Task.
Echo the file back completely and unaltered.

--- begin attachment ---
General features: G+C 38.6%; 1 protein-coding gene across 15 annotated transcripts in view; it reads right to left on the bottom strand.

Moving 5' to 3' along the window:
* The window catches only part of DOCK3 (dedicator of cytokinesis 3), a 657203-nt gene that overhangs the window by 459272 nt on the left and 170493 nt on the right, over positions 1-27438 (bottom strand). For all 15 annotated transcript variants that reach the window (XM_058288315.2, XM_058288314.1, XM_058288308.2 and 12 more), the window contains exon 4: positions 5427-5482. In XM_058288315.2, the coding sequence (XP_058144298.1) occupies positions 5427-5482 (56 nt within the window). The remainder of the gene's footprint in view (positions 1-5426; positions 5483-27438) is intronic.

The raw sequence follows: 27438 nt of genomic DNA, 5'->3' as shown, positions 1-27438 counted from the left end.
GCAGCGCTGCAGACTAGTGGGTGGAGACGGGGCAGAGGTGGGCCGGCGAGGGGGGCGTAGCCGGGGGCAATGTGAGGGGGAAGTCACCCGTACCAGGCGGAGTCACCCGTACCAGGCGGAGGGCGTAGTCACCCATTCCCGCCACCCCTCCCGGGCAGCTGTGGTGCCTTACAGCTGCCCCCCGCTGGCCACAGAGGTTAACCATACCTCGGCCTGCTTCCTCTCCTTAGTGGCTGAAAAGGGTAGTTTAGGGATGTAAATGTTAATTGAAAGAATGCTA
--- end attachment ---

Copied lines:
General features: G+C 38.6%; 1 protein-coding gene across 15 annotated transcripts in view; it reads right to left on the bottom strand.

Moving 5' to 3' along the window:
* The window catches only part of DOCK3 (dedicator of cytokinesis 3), a 657203-nt gene that overhangs the window by 459272 nt on the left and 170493 nt on the right, over positions 1-27438 (bottom strand). For all 15 annotated transcript variants that reach the window (XM_058288315.2, XM_058288314.1, XM_058288308.2 and 12 more), the window contains exon 4: positions 5427-5482. In XM_058288315.2, the coding sequence (XP_058144298.1) occupies positions 5427-5482 (56 nt within the window). The remainder of the gene's footprint in view (positions 1-5426; positions 5483-27438) is intronic.

The raw sequence follows: 27438 nt of genomic DNA, 5'->3' as shown, positions 1-27438 counted from the left end.
GCAGCGCTGCAGACTAGTGGGTGGAGACGGGGCAGAGGTGGGCCGGCGAGGGGGGCGTAGCCGGGGGCAATGTGAGGGGGAAGTCACCCGTACCAGGCGGAGTCACCCGTACCAGGCGGAGGGCGTAGTCACCCATTCCCGCCACCCCTCCCGGGCAGCTGTGGTGCCTTACAGCTGCCCCCCGCTGGCCACAGAGGTTAACCATACCTCGGCCTGCTTCCTCTCCTTAGTGGCTGAAAAGGGTAGTTTAGGGATGTAAATGTTAATTGAAAGAATGCTA